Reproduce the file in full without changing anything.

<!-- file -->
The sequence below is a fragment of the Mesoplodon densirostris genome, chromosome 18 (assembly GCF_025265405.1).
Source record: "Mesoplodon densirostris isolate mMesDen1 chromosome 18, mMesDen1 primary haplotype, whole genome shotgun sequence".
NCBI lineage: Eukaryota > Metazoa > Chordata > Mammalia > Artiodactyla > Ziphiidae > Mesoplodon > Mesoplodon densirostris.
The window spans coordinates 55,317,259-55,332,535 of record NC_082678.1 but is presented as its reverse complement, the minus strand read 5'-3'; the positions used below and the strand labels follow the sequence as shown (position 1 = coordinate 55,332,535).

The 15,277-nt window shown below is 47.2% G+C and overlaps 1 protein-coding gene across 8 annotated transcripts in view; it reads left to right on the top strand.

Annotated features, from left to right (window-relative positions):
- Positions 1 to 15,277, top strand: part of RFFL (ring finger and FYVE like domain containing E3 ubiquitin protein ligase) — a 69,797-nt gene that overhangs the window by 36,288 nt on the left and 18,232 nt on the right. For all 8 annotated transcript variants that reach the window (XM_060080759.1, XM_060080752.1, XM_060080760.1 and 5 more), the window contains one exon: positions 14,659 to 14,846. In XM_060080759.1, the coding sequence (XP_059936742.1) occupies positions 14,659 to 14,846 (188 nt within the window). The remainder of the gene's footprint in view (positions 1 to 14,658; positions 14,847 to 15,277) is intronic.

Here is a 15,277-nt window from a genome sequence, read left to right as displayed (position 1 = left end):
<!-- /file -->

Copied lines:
The sequence below is a fragment of the Mesoplodon densirostris genome, chromosome 18 (assembly GCF_025265405.1).
Source record: "Mesoplodon densirostris isolate mMesDen1 chromosome 18, mMesDen1 primary haplotype, whole genome shotgun sequence".
NCBI lineage: Eukaryota > Metazoa > Chordata > Mammalia > Artiodactyla > Ziphiidae > Mesoplodon > Mesoplodon densirostris.
The window spans coordinates 55,317,259-55,332,535 of record NC_082678.1 but is presented as its reverse complement, the minus strand read 5'-3'; the positions used below and the strand labels follow the sequence as shown (position 1 = coordinate 55,332,535).

The 15,277-nt window shown below is 47.2% G+C and overlaps 1 protein-coding gene across 8 annotated transcripts in view; it reads left to right on the top strand.

Annotated features, from left to right (window-relative positions):
- Positions 1 to 15,277, top strand: part of RFFL (ring finger and FYVE like domain containing E3 ubiquitin protein ligase) — a 69,797-nt gene that overhangs the window by 36,288 nt on the left and 18,232 nt on the right. For all 8 annotated transcript variants that reach the window (XM_060080759.1, XM_060080752.1, XM_060080760.1 and 5 more), the window contains one exon: positions 14,659 to 14,846. In XM_060080759.1, the coding sequence (XP_059936742.1) occupies positions 14,659 to 14,846 (188 nt within the window). The remainder of the gene's footprint in view (positions 1 to 14,658; positions 14,847 to 15,277) is intronic.

Here is a 15,277-nt window from a genome sequence, read left to right as displayed (position 1 = left end):